Photography struggles with truth as a concept. With other art forms, truth is generally a non-issue. We do not question whether a painting is real. We do not question whether a dance is real. We are generally able to discern fictional texts from nonfiction; furthermore, we’re generally able to sift through multiple nonfiction texts and combine them with our own experiences to arrive at a conclusion of truth. But not with photography.
Given the mechanical nature of photography, a real-world event had to have existed for you to either take (or make) an image of it. As an aside, taking an image means the act of going out, seeing an event, and taking what’s unfolded before you. Making, in contrast, is when you’ve made the event in front of your camera (whether that’s as simple as directing your friends to say “cheese” at the barbecue before making their image or something more elaborate, like sourcing clothing, hair, makeup, etc. for a fashion shoot).
I digress. If you imagine a thing, you can’t just take a photograph of it. You first have to actually have some semblance of that thing in front of you to make (or take) the photograph. If I imagine an image of a boat, I can just paint a boat. If I imagine a song about a girl, I can just write the song. But if I imagine a specific image of a boat or a girl, I need those things to actually exist in front of my camera in a way I imagined them for me to make a photographic image of them. In this way, photography is mechanically grounded in reality (to an extent).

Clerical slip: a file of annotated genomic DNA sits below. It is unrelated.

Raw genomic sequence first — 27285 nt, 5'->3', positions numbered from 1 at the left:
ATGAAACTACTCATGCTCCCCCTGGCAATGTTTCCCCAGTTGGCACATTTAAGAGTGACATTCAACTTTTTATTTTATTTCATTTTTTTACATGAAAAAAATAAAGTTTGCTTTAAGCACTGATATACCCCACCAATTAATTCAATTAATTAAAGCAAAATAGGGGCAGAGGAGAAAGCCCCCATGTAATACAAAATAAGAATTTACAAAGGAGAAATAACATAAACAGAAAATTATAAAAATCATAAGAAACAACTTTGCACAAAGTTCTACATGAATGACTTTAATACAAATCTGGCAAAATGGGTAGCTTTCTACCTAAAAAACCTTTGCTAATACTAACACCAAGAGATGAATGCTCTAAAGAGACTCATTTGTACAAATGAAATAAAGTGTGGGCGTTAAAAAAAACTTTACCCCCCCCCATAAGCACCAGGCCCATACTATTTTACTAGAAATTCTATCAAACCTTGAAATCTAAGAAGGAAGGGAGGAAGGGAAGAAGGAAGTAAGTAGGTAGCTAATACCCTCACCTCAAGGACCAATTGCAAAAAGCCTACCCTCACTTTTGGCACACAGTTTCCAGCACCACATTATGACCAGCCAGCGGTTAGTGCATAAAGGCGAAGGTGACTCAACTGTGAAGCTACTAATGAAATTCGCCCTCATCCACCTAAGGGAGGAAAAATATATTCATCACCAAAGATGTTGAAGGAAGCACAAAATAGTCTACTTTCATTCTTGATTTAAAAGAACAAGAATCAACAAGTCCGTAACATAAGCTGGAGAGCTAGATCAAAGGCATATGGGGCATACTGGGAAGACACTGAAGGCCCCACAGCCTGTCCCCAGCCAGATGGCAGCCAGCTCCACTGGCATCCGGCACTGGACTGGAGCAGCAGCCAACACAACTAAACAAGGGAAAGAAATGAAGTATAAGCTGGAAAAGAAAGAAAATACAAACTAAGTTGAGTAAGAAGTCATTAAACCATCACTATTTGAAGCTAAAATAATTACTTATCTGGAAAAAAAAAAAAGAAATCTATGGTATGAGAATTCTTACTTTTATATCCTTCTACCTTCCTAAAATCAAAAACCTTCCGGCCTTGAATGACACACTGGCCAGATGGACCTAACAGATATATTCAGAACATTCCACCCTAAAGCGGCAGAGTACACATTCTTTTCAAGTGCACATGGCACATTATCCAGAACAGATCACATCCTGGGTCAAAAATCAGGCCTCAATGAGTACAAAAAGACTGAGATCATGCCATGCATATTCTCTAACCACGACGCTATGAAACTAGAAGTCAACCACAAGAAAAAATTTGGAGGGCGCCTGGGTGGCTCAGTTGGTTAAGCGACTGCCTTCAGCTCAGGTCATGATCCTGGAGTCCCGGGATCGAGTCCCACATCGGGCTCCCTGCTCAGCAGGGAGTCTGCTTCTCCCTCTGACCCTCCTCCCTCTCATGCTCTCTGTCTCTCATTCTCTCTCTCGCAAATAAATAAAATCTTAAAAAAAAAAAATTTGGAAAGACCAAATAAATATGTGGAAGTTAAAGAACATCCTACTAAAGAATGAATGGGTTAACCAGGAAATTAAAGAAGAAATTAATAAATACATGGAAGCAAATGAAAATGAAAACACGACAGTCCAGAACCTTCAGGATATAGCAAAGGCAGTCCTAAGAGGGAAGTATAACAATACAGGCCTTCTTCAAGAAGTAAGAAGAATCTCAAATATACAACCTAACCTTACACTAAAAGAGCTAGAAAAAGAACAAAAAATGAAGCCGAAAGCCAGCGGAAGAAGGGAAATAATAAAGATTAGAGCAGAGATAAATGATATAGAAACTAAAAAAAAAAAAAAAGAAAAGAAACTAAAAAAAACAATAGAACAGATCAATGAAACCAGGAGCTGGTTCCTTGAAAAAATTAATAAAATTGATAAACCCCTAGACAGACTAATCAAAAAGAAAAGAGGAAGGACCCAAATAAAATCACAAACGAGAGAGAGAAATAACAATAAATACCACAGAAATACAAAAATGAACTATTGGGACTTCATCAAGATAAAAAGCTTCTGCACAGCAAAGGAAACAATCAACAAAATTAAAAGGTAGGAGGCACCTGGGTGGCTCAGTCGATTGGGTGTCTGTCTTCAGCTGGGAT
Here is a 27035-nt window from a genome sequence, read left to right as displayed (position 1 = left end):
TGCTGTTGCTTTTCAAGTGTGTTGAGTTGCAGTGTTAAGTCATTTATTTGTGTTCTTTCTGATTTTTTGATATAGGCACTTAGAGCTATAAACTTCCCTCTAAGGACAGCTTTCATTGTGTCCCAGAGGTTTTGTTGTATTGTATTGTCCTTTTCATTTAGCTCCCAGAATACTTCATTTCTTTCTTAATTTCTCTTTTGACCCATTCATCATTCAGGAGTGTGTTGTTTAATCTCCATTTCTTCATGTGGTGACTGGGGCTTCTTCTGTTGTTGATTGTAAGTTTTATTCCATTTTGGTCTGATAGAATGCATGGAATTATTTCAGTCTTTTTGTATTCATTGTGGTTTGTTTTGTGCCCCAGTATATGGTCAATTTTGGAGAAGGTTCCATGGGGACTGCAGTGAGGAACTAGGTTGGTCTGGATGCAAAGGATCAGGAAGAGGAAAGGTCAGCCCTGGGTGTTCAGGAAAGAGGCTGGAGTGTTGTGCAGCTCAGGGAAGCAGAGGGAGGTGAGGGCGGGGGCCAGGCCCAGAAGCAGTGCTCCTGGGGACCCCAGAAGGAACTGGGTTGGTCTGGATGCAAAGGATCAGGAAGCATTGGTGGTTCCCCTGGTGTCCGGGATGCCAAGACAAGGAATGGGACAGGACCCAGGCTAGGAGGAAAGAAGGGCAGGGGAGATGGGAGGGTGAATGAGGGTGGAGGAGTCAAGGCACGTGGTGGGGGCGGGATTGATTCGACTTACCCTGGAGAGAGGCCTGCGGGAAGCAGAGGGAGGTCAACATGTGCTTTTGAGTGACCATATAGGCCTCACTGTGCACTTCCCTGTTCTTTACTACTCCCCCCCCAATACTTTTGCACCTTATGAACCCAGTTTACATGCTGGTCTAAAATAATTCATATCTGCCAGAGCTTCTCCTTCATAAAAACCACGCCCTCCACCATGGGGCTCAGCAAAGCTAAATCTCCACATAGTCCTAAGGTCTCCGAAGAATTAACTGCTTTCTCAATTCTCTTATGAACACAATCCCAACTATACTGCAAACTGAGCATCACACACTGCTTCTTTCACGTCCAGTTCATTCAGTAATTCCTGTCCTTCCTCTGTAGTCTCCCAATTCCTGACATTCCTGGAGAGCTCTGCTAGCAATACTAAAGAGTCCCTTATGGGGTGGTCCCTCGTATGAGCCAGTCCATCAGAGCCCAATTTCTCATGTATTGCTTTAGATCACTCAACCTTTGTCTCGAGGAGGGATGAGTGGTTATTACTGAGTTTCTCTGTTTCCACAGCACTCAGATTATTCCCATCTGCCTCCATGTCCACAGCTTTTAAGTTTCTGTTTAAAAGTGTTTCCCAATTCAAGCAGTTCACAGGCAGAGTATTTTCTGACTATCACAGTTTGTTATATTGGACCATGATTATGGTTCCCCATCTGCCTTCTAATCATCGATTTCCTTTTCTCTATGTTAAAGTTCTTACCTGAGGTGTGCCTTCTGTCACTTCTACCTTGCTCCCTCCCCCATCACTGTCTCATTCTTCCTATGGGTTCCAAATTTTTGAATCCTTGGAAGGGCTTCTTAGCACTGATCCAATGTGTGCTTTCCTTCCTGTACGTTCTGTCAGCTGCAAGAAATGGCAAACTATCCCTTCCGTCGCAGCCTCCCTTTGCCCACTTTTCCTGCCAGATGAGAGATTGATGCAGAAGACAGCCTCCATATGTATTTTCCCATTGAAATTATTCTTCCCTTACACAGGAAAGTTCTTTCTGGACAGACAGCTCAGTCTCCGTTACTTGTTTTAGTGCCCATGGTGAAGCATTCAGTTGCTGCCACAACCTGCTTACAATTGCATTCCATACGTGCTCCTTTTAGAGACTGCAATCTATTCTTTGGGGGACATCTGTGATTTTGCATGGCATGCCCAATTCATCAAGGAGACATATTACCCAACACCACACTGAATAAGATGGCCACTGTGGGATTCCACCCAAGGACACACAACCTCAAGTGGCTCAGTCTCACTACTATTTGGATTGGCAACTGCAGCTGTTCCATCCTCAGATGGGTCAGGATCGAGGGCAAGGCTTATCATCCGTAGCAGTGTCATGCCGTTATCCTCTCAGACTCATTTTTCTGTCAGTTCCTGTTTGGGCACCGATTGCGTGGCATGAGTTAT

Self Portrait as a Drowned Man
In Self Portrait as a Drowned Man (1840), Hippolyte Bayard used makeup, props, and posing to pass off as a dead man (when he was not actually dead). He wrote an accompanying statement to the photograph, which furthered his false claim. Photography is mechanically entrenched in the real world. You cannot take a picture of something that is not actually there. Bayard had to make himself look dead.
To reiterate, photography differs from other arts. You can paint whatever you can imagine. You can write whatever you can think of. But with photography, you need at least a real-world form of what you are photographing.
Before the invention of Photoshop (and even before the invention of cameras that could feasibly take portraits outdoors), Constance Sackville-West painted fantastic scenes and then collaged studio images of her family photos into them. Given the limitations, this is a very rudimentary Photoshopping of her time. I don’t think anyone today would question that these people are actually outdoors.
Bayard and Sackville-West are just two such examples of creatives who used photography in a manner that challenges truth while photography was still in its infancy. There are innumerable other examples both new and old.
The above image was co-authored with my friends Briarna and Frank as an exercise in creating sunlight. Except for a few minor tweaks by way of color grading, the image is very much straight out of the camera.
This is a studio image and is lit with multiple flashes, some of which had colored gels on them, as well as various reflectors and gobos. The image is indoors, and there is no natural light. The model is not drunk. However, these things seem true because of how the image is staged and lit. In order to create the image, we had to actually stage and light it in a way we had imagined. Although what you see actually existed for the image to be made, none of it is real in the sense that none of it is authentic.
The Next Camera
"Stephen Mayes' "The Next Revolution in Photography Is Coming argues that current digital cameras create images of what is physically in front of them. In order to create a better image, these cameras photograph only a small portion of what is there, instead of having been coded to use algorithms to fill in the blanks.